I felt the heaviness envelope me.
4:30 in the morning has its own kind of quiet, it’s own kind of weight.
It carries its own brand of dreams and its own awakenings.
As I fed and cuddled my three-month-old in the dimness of the darkened bedroom, I sensed a grief settle down on my shoulders and work itself deep into my gut.
This mothering life connects women through time and space, across divides of decades and traditions.
And my sadness swelled for all the Black mothers who have done this same service for their children, have taken part in this same ritual, this same dark morning givenness—and then seen the boys they held in their arms die 13, 15, 20, 46 years later.
At the hands of mobs and the end of guns, over cries for mercy and under the knees of the merciless.
My heart mourns for these mothers who have brought life into the world and watched it be snuffed out by the breath of bias and bigotry.
But what we hold in our hearts will never make a change in the world, unless it finds feet and hands and voice.
If you had told me a year ago that I harbored racist beliefs, I would have protested vehemently. I would have listed off my “non-racist” actions to convince you. Things like arguing with congregants who said I shouldn’t date a Black man, or attempting to build friendships and mentorships with Latinas and young Black women in my neighborhood. I would have insisted that their skin color made no difference to me—after all, we are all created equally in the image of God.
But what I did not understand then is this:
You don’t have to blatantly spout racial slurs or refuse to share a table with a person of color to be a racist.
All you have to do is refuse to believe that you could potentially be part of the problem.
Those of us in the United States live in a nation that has always been under the curse of racism. We have whitewashed our history to ignore the ugliness of our past. A past that belongs to us. A past that has shaped every facet of our society. A past that pushes itself into the present in insidious, silent ways.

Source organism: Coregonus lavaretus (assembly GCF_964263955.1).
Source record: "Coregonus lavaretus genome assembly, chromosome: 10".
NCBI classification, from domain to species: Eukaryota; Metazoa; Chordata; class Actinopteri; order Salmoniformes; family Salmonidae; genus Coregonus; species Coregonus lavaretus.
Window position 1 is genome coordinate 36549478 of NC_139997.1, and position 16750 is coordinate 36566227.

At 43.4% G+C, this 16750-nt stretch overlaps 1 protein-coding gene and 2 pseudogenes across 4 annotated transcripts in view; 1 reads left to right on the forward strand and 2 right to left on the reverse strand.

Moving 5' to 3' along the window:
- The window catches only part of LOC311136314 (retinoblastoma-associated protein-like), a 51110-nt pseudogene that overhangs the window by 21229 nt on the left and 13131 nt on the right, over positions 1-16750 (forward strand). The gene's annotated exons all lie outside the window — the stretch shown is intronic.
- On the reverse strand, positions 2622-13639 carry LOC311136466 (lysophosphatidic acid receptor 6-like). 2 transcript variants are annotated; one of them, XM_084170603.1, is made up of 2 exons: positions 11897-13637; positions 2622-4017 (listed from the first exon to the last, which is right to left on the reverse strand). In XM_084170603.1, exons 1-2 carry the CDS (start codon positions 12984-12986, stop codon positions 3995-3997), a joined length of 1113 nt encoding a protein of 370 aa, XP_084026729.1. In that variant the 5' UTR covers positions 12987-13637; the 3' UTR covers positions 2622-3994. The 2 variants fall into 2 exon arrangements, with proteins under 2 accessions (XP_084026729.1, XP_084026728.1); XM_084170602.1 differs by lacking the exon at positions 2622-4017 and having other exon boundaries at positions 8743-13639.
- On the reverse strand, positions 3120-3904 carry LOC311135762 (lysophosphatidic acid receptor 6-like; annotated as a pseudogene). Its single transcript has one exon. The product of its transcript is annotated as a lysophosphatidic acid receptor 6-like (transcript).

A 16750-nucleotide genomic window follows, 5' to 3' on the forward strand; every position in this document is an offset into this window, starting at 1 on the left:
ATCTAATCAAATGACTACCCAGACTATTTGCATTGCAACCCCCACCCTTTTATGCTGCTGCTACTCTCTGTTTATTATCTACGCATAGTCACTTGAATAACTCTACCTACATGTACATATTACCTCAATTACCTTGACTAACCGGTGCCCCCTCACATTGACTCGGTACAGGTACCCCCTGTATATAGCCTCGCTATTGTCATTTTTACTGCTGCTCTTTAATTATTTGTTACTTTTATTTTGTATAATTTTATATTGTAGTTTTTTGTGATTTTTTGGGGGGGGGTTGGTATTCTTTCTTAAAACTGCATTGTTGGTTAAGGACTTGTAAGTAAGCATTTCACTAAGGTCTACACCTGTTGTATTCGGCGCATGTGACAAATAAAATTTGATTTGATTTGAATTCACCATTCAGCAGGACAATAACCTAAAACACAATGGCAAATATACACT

As every family must wrestle and reckon with the past forces that fashion their present and their future, every nation must remember their roots. Including the roots we want to keep buried beneath the earth of passing time.
I don’t pretend to understand even a decent percentage of the evil that has formed our past and swirls through our present, invisible to those of us who have never had to look it in the eye. I am a beginner in this journey of self-education.
But a statement I read about a year ago stopped me in my tracks, and became the hinge on a door of consciousness. I wish I could remember who wrote it, so that I could extend the credit. What the person said boiled down to this:
If I am not willing to listen to, and trust the experiences of, my Black sisters and brothers in Christ—who daily experience things my privilege has always protected me from—then who am I going to believe?
And furthermore…why would’t I believe them?
At that point, I began to pay attention. I began listening carefully to those in the Church who are Black. I tuned in to those writing books and articles and detailing their personal experiences in a predominantly-white world. I pressed in to conversations among white people who had begun to examine their own privilege.
And I listened very carefully to my own inner protestations, my own internal self-defenses.
They were very loud, and very insistent, and very, very interested in self-preservation by maintaining the status quo.
But I kept listening, and learning, and getting frustrated, and trying to ignore what was slowly coming to the surface: my own prejudice.
I realized that racism isn’t merely made up of the n-word, or condoning hideous police brutality, or condemning interracial marriage.
It’s more subtle than that.
Racism is made up of quiet jokes about names and neighborhoods, of assumptions based on skin color, and complaints about “checking the minority box” in job application pools.
Racism’s built on the “Yes, buts” of well-meaning people who focus on results, not roots.
Racism’s maintained in believing testimonies like Black History Month are over-the-top—or, sufficient.
Racism’s formed of ignorance, as well as blatant prejudice.
And sometimes—maybe the majority of the time—the structures of racism are built on the silence of people who just don’t want to get involved.
That was me.
I own my complicity in a systemic racism that is woven into the very fabric of our western world. I’ve been part of the problem.
And I realized, when I woke up to my role in this rule of evil, I should not even be surprised. Satan adores separation and segregation. To divide is to conquer.